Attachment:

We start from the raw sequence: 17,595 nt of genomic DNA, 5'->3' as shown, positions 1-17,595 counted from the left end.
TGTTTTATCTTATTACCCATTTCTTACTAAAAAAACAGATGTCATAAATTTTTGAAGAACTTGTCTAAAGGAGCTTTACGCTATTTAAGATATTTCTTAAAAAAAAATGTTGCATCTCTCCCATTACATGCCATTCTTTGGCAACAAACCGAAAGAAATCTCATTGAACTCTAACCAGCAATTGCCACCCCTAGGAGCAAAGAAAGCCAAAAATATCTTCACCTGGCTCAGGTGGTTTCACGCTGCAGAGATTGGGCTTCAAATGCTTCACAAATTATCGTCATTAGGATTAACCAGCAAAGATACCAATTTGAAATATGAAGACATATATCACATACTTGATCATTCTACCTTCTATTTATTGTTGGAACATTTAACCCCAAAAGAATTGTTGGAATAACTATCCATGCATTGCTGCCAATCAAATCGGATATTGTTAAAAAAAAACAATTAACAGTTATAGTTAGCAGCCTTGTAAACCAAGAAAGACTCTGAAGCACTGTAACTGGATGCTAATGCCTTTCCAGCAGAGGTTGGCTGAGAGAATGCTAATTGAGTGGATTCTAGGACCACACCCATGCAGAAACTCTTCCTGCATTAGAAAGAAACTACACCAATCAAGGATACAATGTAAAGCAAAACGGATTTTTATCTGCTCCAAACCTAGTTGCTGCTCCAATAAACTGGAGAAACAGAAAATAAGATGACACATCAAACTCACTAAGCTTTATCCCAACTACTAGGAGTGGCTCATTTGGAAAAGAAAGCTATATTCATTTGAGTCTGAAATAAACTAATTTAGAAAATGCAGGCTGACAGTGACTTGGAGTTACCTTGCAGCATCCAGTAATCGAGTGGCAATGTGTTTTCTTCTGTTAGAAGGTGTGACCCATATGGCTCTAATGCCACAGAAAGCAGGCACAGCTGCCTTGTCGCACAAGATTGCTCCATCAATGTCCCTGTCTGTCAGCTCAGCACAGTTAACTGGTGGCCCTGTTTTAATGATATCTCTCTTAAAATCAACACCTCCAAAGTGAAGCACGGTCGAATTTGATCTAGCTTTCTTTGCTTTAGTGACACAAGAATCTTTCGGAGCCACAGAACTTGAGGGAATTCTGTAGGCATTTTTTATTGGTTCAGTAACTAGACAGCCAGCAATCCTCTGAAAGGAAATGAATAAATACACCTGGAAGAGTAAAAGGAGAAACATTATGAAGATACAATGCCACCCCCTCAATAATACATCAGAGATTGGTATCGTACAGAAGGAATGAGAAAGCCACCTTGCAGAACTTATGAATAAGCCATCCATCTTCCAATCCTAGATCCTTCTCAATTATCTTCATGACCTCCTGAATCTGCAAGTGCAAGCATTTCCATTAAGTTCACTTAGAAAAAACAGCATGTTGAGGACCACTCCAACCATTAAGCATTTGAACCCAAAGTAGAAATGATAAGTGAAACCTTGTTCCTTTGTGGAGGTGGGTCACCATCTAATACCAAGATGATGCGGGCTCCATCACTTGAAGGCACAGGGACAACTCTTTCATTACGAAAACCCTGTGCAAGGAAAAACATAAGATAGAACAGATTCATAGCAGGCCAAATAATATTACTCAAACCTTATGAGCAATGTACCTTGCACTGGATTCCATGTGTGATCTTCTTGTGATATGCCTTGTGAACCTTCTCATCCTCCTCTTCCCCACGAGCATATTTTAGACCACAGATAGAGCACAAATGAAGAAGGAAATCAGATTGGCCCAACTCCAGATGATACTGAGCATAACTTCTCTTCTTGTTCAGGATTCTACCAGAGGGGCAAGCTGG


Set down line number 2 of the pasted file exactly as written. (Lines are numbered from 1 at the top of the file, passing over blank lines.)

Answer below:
TGTTTTATCTTATTACCCATTTCTTACTAAAAAAACAGATGTCATAAATTTTTGAAGAACTTGTCTAAAGGAGCTTTACGCTATTTAAGATATTTCTTAAAAAAAAATGTTGCATCTCTCCCATTACATGCCATTCTTTGGCAACAAACCGAAAGAAATCTCATTGAACTCTAACCAGCAATTGCCACCCCTAGGAGCAAAGAAAGCCAAAAATATCTTCACCTGGCTCAGGTGGTTTCACGCTGCAGAGATTGGGCTTCAAATGCTTCACAAATTATCGTCATTAGGATTAACCAGCAAAGATACCAATTTGAAATATGAAGACATATATCACATACTTGATCATTCTACCTTCTATTTATTGTTGGAACATTTAACCCCAAAAGAATTGTTGGAATAACTATCCATGCATTGCTGCCAATCAAATCGGATATTGTTAAAAAAAAACAATTAACAGTTATAGTTAGCAGCCTTGTAAACCAAGAAAGACTCTGAAGCACTGTAACTGGATGCTAATGCCTTTCCAGCAGAGGTTGGCTGAGAGAATGCTAATTGAGTGGATTCTAGGACCACACCCATGCAGAAACTCTTCCTGCATTAGAAAGAAACTACACCAATCAAGGATACAATGTAAAGCAAAACGGATTTTTATCTGCTCCAAACCTAGTTGCTGCTCCAATAAACTGGAGAAACAGAAAATAAGATGACACATCAAACTCACTAAGCTTTATCCCAACTACTAGGAGTGGCTCATTTGGAAAAGAAAGCTATATTCATTTGAGTCTGAAATAAACTAATTTAGAAAATGCAGGCTGACAGTGACTTGGAGTTACCTTGCAGCATCCAGTAATCGAGTGGCAATGTGTTTTCTTCTGTTAGAAGGTGTGACCCATATGGCTCTAATGCCACAGAAAGCAGGCACAGCTGCCTTGTCGCACAAGATTGCTCCATCAATGTCCCTGTCTGTCAGCTCAGCACAGTTAACTGGTGGCCCTGTTTTAATGATATCTCTCTTAAAATCAACACCTCCAAAGTGAAGCACGGTCGAATTTGATCTAGCTTTCTTTGCTTTAGTGACACAAGAATCTTTCGGAGCCACAGAACTTGAGGGAATTCTGTAGGCATTTTTTATTGGTTCAGTAACTAGACAGCCAGCAATCCTCTGAAAGGAAATGAATAAATACACCTGGAAGAGTAAAAGGAGAAACATTATGAAGATACAATGCCACCCCCTCAATAATACATCAGAGATTGGTATCGTACAGAAGGAATGAGAAAGCCACCTTGCAGAACTTATGAATAAGCCATCCATCTTCCAATCCTAGATCCTTCTCAATTATCTTCATGACCTCCTGAATCTGCAAGTGCAAGCATTTCCATTAAGTTCACTTAGAAAAAACAGCATGTTGAGGACCACTCCAACCATTAAGCATTTGAACCCAAAGTAGAAATGATAAGTGAAACCTTGTTCCTTTGTGGAGGTGGGTCACCATCTAATACCAAGATGATGCGGGCTCCATCACTTGAAGGCACAGGGACAACTCTTTCATTACGAAAACCCTGTGCAAGGAAAAACATAAGATAGAACAGATTCATAGCAGGCCAAATAATATTACTCAAACCTTATGAGCAATGTACCTTGCACTGGATTCCATGTGTGATCTTCTTGTGATATGCCTTGTGAACCTTCTCATCCTCCTCTTCCCCACGAGCATATTTTAGACCACAGATAGAGCACAAATGAAGAAGGAAATCAGATTGGCCCAACTCCAGATGATACTGAGCATAACTTCTCTTCTTGTTCAGGATTCTACCAGAGGGGCAAGCTGG